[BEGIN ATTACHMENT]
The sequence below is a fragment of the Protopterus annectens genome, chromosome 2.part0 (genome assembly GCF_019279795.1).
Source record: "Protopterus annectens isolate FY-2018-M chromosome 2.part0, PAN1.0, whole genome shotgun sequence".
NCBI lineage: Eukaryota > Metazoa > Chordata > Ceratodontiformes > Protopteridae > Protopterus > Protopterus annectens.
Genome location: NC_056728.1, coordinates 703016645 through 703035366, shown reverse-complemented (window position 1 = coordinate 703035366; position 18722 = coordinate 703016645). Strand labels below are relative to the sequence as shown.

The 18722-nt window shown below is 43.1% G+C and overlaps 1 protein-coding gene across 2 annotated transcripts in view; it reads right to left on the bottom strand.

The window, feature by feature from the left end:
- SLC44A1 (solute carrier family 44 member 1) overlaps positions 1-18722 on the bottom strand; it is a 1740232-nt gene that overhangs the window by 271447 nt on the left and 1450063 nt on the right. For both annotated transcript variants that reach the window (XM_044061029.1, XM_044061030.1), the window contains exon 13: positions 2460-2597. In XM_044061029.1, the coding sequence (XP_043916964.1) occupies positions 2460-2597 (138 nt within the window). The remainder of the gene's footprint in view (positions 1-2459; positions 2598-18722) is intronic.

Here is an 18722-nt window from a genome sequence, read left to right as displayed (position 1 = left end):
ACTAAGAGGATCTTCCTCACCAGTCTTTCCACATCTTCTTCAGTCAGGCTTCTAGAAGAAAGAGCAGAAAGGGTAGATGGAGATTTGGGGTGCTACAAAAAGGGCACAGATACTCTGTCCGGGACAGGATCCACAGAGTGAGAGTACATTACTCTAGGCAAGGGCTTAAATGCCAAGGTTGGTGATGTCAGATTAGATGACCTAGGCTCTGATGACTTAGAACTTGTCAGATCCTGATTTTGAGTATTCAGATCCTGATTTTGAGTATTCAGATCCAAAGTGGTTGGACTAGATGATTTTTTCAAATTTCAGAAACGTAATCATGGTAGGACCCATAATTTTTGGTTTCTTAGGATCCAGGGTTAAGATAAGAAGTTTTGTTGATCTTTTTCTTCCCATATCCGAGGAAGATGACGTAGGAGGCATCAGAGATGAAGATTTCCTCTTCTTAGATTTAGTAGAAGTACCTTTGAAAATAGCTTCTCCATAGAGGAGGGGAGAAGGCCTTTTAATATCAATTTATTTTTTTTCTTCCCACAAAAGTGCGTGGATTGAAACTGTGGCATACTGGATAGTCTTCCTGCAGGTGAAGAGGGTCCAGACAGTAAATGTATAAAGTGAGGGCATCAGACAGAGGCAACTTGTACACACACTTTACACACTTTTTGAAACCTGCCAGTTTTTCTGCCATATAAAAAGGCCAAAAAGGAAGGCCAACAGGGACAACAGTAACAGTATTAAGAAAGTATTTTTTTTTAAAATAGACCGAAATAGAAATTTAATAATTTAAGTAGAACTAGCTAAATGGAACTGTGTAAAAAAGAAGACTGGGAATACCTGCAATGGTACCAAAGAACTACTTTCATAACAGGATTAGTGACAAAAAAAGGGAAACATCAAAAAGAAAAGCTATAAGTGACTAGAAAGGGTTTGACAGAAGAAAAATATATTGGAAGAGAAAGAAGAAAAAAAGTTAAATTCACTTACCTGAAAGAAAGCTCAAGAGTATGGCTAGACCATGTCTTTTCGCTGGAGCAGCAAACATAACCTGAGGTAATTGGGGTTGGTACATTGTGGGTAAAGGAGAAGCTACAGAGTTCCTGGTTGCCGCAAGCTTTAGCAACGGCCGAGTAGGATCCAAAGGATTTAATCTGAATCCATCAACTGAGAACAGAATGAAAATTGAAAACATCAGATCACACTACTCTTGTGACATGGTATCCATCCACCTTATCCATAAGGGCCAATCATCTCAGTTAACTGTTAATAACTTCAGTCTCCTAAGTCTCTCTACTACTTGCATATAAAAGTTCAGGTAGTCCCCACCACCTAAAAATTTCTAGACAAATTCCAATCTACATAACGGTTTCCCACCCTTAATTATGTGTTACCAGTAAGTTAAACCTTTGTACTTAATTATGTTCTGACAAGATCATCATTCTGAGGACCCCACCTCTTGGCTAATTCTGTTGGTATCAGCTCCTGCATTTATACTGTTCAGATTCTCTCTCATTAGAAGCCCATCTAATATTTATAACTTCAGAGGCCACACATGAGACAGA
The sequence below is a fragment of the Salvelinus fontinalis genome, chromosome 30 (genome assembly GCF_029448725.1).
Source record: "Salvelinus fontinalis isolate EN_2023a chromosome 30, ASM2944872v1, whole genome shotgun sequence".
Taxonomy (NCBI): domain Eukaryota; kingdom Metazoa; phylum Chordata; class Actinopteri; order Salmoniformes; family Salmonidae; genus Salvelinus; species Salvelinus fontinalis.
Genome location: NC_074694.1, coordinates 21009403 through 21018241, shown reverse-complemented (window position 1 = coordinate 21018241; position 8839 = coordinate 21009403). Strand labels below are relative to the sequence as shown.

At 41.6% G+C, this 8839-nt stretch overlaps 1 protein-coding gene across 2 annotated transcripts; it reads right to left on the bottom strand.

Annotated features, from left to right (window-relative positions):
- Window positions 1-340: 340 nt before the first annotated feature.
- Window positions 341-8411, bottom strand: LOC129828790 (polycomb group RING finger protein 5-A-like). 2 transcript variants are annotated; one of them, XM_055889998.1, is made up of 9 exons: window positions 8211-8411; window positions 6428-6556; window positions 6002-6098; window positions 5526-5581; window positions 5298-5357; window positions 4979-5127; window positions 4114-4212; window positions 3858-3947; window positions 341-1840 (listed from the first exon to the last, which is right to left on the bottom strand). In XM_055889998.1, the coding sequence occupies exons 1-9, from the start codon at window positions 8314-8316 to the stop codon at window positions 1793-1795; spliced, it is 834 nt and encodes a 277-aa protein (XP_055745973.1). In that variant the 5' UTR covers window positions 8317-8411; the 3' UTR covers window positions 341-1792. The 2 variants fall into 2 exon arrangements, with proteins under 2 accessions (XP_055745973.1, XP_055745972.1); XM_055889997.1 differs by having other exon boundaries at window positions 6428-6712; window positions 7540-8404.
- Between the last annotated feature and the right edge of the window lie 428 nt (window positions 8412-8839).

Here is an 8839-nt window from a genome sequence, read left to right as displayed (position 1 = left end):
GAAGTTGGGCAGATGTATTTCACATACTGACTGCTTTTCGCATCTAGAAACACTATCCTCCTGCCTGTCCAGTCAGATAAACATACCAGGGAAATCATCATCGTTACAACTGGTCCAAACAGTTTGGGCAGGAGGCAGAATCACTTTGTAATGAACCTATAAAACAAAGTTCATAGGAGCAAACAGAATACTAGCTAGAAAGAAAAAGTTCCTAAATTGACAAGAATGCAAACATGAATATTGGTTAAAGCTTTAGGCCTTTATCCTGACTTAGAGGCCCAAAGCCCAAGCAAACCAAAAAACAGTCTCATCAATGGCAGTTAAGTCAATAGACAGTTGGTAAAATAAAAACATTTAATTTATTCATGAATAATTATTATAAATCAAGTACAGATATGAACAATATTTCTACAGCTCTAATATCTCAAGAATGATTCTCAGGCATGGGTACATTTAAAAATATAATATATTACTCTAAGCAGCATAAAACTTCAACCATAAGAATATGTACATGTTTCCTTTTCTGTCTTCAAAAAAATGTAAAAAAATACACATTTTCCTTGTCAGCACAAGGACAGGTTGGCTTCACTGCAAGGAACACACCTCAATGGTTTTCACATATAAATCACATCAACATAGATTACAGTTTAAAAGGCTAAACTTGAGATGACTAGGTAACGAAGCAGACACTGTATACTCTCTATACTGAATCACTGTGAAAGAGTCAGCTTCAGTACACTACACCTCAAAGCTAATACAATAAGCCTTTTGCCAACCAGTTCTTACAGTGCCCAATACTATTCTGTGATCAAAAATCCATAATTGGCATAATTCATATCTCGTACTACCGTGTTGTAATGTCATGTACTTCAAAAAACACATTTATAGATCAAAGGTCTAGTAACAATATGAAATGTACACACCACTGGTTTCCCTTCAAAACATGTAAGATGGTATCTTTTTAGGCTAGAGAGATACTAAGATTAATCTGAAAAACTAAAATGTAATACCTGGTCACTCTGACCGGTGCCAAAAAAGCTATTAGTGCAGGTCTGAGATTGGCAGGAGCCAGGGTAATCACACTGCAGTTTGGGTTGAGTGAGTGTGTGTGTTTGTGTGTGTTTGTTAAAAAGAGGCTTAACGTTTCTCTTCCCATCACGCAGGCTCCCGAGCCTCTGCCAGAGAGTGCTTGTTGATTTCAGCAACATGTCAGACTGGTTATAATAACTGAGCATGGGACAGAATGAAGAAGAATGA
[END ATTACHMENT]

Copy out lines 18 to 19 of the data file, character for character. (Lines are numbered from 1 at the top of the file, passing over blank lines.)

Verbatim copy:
- Between the last annotated feature and the right edge of the window lie 428 nt (window positions 8412-8839).

Here is an 8839-nt window from a genome sequence, read left to right as displayed (position 1 = left end):